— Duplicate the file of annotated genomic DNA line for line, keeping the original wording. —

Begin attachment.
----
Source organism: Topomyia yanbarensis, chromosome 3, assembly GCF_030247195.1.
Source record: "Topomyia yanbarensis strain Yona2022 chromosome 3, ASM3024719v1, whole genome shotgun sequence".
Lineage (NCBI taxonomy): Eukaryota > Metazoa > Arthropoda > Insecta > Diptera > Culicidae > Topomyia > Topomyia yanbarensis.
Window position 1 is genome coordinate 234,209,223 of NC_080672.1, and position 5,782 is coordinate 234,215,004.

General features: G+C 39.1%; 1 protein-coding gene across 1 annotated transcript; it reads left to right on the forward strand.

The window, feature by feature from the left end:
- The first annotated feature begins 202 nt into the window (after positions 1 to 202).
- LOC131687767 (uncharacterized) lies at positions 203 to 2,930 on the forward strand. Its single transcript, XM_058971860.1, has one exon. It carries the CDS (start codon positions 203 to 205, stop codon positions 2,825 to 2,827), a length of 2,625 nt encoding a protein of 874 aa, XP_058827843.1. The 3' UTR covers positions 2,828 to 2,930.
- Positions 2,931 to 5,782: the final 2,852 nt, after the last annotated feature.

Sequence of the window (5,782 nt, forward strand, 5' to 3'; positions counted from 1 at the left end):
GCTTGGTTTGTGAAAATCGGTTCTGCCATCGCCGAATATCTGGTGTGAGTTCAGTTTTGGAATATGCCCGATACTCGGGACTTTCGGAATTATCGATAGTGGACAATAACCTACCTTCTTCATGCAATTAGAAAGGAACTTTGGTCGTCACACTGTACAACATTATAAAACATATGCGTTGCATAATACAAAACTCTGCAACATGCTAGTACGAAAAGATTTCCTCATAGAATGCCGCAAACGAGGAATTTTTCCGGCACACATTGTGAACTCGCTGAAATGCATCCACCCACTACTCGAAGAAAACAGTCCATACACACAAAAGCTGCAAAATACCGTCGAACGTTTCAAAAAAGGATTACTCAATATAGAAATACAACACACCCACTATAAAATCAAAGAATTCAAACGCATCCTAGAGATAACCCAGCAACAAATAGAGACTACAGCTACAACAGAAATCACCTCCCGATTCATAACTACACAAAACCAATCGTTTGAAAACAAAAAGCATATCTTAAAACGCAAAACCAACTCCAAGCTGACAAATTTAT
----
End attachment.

Source organism: Topomyia yanbarensis, chromosome 3, assembly GCF_030247195.1.
Source record: "Topomyia yanbarensis strain Yona2022 chromosome 3, ASM3024719v1, whole genome shotgun sequence".
Lineage (NCBI taxonomy): Eukaryota > Metazoa > Arthropoda > Insecta > Diptera > Culicidae > Topomyia > Topomyia yanbarensis.
Window position 1 is genome coordinate 234,209,223 of NC_080672.1, and position 5,782 is coordinate 234,215,004.

General features: G+C 39.1%; 1 protein-coding gene across 1 annotated transcript; it reads left to right on the forward strand.

The window, feature by feature from the left end:
- The first annotated feature begins 202 nt into the window (after positions 1 to 202).
- LOC131687767 (uncharacterized) lies at positions 203 to 2,930 on the forward strand. Its single transcript, XM_058971860.1, has one exon. It carries the CDS (start codon positions 203 to 205, stop codon positions 2,825 to 2,827), a length of 2,625 nt encoding a protein of 874 aa, XP_058827843.1. The 3' UTR covers positions 2,828 to 2,930.
- Positions 2,931 to 5,782: the final 2,852 nt, after the last annotated feature.

Sequence of the window (5,782 nt, forward strand, 5' to 3'; positions counted from 1 at the left end):
GCTTGGTTTGTGAAAATCGGTTCTGCCATCGCCGAATATCTGGTGTGAGTTCAGTTTTGGAATATGCCCGATACTCGGGACTTTCGGAATTATCGATAGTGGACAATAACCTACCTTCTTCATGCAATTAGAAAGGAACTTTGGTCGTCACACTGTACAACATTATAAAACATATGCGTTGCATAATACAAAACTCTGCAACATGCTAGTACGAAAAGATTTCCTCATAGAATGCCGCAAACGAGGAATTTTTCCGGCACACATTGTGAACTCGCTGAAATGCATCCACCCACTACTCGAAGAAAACAGTCCATACACACAAAAGCTGCAAAATACCGTCGAACGTTTCAAAAAAGGATTACTCAATATAGAAATACAACACACCCACTATAAAATCAAAGAATTCAAACGCATCCTAGAGATAACCCAGCAACAAATAGAGACTACAGCTACAACAGAAATCACCTCCCGATTCATAACTACACAAAACCAATCGTTTGAAAACAAAAAGCATATCTTAAAACGCAAAACCAACTCCAAGCTGACAAATTTAT